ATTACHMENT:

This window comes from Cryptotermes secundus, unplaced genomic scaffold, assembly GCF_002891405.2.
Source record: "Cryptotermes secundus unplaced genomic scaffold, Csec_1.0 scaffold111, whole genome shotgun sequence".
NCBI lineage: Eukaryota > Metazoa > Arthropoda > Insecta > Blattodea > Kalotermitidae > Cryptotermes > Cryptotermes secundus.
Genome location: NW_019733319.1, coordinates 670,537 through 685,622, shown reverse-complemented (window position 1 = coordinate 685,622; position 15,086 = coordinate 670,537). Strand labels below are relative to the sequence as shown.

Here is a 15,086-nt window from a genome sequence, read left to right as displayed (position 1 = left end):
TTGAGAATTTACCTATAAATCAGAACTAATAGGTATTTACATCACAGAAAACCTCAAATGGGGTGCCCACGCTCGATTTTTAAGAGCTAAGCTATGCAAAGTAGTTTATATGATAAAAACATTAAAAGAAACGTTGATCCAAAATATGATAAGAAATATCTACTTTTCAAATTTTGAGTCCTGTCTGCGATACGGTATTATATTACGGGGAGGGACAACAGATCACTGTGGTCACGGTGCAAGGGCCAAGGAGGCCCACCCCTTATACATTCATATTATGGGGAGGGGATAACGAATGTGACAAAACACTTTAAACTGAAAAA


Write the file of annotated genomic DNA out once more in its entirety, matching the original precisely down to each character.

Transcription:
This window comes from Cryptotermes secundus, unplaced genomic scaffold, assembly GCF_002891405.2.
Source record: "Cryptotermes secundus unplaced genomic scaffold, Csec_1.0 scaffold111, whole genome shotgun sequence".
NCBI lineage: Eukaryota > Metazoa > Arthropoda > Insecta > Blattodea > Kalotermitidae > Cryptotermes > Cryptotermes secundus.
Genome location: NW_019733319.1, coordinates 670,537 through 685,622, shown reverse-complemented (window position 1 = coordinate 685,622; position 15,086 = coordinate 670,537). Strand labels below are relative to the sequence as shown.

Here is a 15,086-nt window from a genome sequence, read left to right as displayed (position 1 = left end):
TTGAGAATTTACCTATAAATCAGAACTAATAGGTATTTACATCACAGAAAACCTCAAATGGGGTGCCCACGCTCGATTTTTAAGAGCTAAGCTATGCAAAGTAGTTTATATGATAAAAACATTAAAAGAAACGTTGATCCAAAATATGATAAGAAATATCTACTTTTCAAATTTTGAGTCCTGTCTGCGATACGGTATTATATTACGGGGAGGGACAACAGATCACTGTGGTCACGGTGCAAGGGCCAAGGAGGCCCACCCCTTATACATTCATATTATGGGGAGGGGATAACGAATGTGACAAAACACTTTAAACTGAAAAA